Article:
Anyway, I knew if I didn't act fast, she'd run as she'd done so many times before. But that was at home, and she couldn't get hurt. Now we were in a grocery store parking lot. I still can't believe I was able to think that fast, but I grabbed her quickly, put her underneath my shirt, and hopped in the car. My little boy emptied out his lunchbox and we put her in there for the ride home. 

Upon our arrival home, we were able to deposit her safely in the woodshop, where she could learn to trust us gradually and on her own. Of course, she had left a small undesirable gift in the lunchbox, so we were forced to discard it.

We probably should have named her Lucky, but our children wanted to name her Muffin, because she actually is the color of a tasty homemade muffin.

To make a long story short, as if it isn't already too late for that, Muffin is the best mouse catcher we have. It makes sense to us that she will try to fill the shoes that Crisco's passing has left empty. 

Not only is Muffin a very busy kitty, but she is full of love. Even as she rests, she tries to groom us, always working to gain our affection. She doesn't realize it, but she earned our love long ago.

If you have suffered the loss of a beloved pet as we have, I know you understand, and I hope that you will remember us in your prayers as we try to recover and continue on with our animal-loving lives.

Bluebirds: Landscaping to Attract them to Your Garden

Bluebirds eat mostly insects, but in the winter when insects are scarce, berries and fruits supplement their diet. Plants such as holly and dogwood have juicy berries the birds love that are also attractive in the garden at Christmas time.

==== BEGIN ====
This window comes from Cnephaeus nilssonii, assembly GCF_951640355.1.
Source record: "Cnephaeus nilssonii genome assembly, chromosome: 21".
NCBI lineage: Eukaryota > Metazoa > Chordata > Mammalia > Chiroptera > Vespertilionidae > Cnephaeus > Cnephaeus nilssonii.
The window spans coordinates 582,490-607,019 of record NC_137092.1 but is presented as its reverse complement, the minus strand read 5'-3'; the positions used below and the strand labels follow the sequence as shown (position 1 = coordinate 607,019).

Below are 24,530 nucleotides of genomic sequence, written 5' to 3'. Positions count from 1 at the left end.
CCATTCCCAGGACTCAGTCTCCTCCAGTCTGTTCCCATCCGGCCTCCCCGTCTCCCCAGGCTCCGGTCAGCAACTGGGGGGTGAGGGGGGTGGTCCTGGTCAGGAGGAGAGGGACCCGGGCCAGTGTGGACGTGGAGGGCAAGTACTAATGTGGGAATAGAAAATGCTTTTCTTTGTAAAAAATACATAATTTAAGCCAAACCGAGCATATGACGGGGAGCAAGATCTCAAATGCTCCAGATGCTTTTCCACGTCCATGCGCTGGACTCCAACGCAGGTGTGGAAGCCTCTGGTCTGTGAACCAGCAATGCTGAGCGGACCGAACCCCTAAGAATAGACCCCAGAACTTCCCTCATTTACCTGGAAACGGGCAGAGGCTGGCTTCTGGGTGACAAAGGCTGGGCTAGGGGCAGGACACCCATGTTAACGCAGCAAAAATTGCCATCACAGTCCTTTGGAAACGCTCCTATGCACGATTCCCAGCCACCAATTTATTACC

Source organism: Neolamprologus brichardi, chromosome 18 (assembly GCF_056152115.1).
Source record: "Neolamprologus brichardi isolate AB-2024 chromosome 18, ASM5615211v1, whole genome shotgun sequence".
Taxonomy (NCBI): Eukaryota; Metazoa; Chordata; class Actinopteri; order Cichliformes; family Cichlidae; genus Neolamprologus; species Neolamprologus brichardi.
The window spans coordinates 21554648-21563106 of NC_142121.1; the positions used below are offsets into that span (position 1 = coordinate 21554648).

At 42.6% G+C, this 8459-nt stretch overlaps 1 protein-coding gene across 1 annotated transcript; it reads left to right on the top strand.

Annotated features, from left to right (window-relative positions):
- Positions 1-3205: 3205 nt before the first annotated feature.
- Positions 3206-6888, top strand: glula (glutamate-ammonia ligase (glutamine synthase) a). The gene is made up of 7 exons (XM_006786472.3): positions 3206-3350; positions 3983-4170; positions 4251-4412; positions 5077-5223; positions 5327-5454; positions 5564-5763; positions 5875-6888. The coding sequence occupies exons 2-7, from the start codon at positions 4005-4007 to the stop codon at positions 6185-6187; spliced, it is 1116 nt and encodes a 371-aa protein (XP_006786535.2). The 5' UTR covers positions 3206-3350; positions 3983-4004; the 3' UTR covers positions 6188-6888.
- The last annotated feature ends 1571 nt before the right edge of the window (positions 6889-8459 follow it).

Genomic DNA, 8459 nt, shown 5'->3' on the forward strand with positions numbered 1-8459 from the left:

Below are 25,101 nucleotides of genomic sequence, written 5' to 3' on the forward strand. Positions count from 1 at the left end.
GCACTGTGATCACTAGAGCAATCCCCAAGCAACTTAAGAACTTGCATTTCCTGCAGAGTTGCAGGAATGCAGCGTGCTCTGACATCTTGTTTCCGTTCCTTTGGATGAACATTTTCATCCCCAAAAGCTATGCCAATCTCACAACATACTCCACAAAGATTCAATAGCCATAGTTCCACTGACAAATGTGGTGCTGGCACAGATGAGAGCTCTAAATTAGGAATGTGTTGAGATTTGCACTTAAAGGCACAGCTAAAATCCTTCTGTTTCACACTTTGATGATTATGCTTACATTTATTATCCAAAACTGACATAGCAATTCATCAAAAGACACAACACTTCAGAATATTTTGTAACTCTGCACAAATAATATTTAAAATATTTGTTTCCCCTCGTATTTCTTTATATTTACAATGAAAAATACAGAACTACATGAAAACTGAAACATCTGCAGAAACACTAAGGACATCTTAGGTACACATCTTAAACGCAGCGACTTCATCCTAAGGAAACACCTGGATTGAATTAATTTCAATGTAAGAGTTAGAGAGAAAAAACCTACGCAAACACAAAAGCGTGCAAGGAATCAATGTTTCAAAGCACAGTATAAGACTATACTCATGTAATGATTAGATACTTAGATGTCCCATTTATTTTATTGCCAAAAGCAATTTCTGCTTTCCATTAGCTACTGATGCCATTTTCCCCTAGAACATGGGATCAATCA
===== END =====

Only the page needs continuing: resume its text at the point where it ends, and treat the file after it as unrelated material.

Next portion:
When choosing plants for your garden, it is important to select non-invasives. Most often, native plants are the best choice for a wildlife garden. Birds will eat berries from invasive exotic plants too, which helps further the spread of invasive plants.

Some easy to find plants for bluebirds include:
  • Holly
  • Dogwood
  • Cedar
  • Elderberry
  • American Cranberry Bush (Viburnum Trilobum)
  • Pokeweed (yes, in Georgia we consider it a weed, but the birds love it and it is pretty...)
Remember, in Georgia, the absolute best time to plant shrubs is fall and winter. Rain is in the forecast (again), so now would be a great time for planting. We might as well take advantage of this abundant rain for as long as it lasts. I look forward to a beautiful garden next summer full of plants that can withstand the drought that is sure to return.

    Christmas Story

     1And it came to pass in those days, that there went out a decree from Caesar Augustus that all the world should be taxed.

     2(And this taxing was first made when Cyrenius was governor of Syria.)

     3And all went to be taxed, every one into his own city.

     4And Joseph also went up from Galilee, out of the city of Nazareth, into Judaea, unto the city of David, which is called Bethlehem; (because he was of the house and lineage of David:)